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Yale New Haven Children's Hospital gets to zero


Among those celebrating one year without a serious safety event at Yale New Haven Children's Hospital were (l-r): Cynthia Sparer, senior vice president, Operations, and executive director, YNHCH; Clifford Bogue, MD, chief medical officer; Rebecca Ciaburri, RN, performance manager; Thomas Balcezak, MD, chief medical officer, YNHH; Lauren Edwards, RN, performance improvement coordinator; and Matthew Grossman, MD, quality and safety officer.

There was nothing to celebrate at Yale New Haven Children's Hospital on Jan. 23, and staff, physicians and leaders turned out to mark the special occasion.


Staff members joining in the celebration included, back row (l-r): Sandra Anyoha, RN, patient service manager, and Heather Parrott, RN, assistant patient service manager, Short Stay and Neurosciences and Medical Specialty units; and Thomas Martin, APRN, service line educator, PICU and PACU. Front row (l-r) are: Andrea Brown, RN, assistant patient service manager, and Stacey Rose, RN, service line educator, Pediatric Medicine, Cardiology, and Pediatric Surgery; and Karen Kalbfeld, RN, service line educator, Pediatric Hematology/Oncology.
In this case, "nothing" was a good thing; the crowd of people who attended an event at YNHCH were celebrating one year without a single serious safety event. On the way to becoming a high reliability organization, it's a major milestone, but it took some stops and repairs along the way, said Matthew Grossman, MD, quality and safety officer, YNHCH.

"The way you improve safety is by fixing little problems," he said. "It takes time."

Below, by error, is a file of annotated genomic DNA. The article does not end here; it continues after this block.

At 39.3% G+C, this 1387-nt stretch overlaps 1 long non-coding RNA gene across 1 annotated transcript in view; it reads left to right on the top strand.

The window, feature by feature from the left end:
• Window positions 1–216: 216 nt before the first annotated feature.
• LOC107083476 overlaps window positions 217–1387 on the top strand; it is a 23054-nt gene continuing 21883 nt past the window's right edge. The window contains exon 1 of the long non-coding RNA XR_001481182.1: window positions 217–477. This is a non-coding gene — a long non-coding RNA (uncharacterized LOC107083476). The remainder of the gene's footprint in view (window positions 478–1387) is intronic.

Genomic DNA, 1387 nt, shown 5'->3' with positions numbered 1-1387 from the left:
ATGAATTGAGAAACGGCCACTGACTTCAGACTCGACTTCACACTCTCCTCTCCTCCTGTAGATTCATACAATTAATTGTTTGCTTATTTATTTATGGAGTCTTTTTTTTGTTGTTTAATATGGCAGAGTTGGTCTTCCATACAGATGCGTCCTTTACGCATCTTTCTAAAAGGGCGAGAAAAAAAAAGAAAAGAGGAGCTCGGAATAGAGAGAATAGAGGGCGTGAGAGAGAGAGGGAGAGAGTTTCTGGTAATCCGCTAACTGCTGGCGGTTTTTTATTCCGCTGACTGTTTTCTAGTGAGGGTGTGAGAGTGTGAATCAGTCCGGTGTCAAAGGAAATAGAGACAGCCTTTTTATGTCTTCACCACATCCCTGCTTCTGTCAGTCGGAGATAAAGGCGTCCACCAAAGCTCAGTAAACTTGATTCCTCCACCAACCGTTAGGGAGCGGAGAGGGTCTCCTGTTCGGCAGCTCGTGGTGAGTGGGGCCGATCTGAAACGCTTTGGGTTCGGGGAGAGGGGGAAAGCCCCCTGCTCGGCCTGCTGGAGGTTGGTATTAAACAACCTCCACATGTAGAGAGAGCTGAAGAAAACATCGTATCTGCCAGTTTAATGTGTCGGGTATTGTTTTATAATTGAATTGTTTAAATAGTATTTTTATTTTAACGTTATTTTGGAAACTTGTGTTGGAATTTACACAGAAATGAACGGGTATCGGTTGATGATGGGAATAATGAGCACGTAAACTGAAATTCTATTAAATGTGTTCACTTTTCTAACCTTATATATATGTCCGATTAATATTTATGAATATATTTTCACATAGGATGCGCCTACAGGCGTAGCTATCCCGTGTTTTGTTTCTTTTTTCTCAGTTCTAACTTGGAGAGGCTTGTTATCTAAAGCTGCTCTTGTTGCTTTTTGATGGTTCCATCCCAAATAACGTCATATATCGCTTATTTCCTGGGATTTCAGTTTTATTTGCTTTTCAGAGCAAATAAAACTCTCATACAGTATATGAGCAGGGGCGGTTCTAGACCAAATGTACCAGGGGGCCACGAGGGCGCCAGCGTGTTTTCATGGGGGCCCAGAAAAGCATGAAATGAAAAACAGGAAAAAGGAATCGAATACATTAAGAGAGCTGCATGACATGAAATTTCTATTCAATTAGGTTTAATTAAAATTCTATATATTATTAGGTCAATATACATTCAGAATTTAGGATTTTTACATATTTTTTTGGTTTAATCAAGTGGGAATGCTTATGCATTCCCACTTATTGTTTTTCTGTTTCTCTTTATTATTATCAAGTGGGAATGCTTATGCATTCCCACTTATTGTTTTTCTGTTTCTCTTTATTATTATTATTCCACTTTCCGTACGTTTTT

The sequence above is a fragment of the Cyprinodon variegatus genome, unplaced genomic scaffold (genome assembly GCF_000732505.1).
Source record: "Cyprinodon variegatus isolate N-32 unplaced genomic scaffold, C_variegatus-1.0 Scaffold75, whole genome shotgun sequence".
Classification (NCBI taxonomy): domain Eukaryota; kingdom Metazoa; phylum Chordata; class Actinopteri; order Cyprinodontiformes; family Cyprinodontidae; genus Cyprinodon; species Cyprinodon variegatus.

Since January 2014, with the launch of the Children's Hospital Morning Safety Report (MSR), YNHCH leaders and safety and quality physicians and staff have focused on creating a culture that encourages employees to report potential and actual safety issues using the RL Solutions online event reporting system. Safety issues are also shared at the Children's Hospital's MSR – which is modeled after the Yale New Haven Hospital-wide daily Morning Safety Report.

During YNHCH's 15-minute morning report, representatives from every inpatient and outpatient area have an opportunity to bring up safety concerns that occurred in the past 24 hours or could occur in the next 24. YNHCH's safety and quality team investigates all issues reported through RL Solutions and the MSR, analyzes the events to identify ways to reduce future harm and informs staff of the results. "There has been steady feedback from leadership to frontline staff about what specifically has been done to address their safety concerns," said Rebecca Ciaburri, RN, performance manager, quality and safety, YNHCH. "There is no question that the engagement of frontline physicians and staff is the reason we are able to celebrate one year without a serious safety event."

The feedback has had a ripple effect. The number of RL Solutions reports from YNHCH has tripled, to about 700 a month. With increased reporting and the feedback on outcomes, staff have become more aware of situations that can lead to safety problems. As a result, the number of great catches – employees stopping safety events before they cause serious harm, has skyrocketed, Ciaburri said. The Children's Hospital has also seen a 40 percent shift from precursor events (those that reached the patient, but caused minimal or no harm) to near-miss events (those that were caught before reaching the patient).

Despite YNHCH's success this past year, the commitment to eliminate patient harm is stronger than ever, Dr. Grossman said.

"This is just a start. We have a long way to go."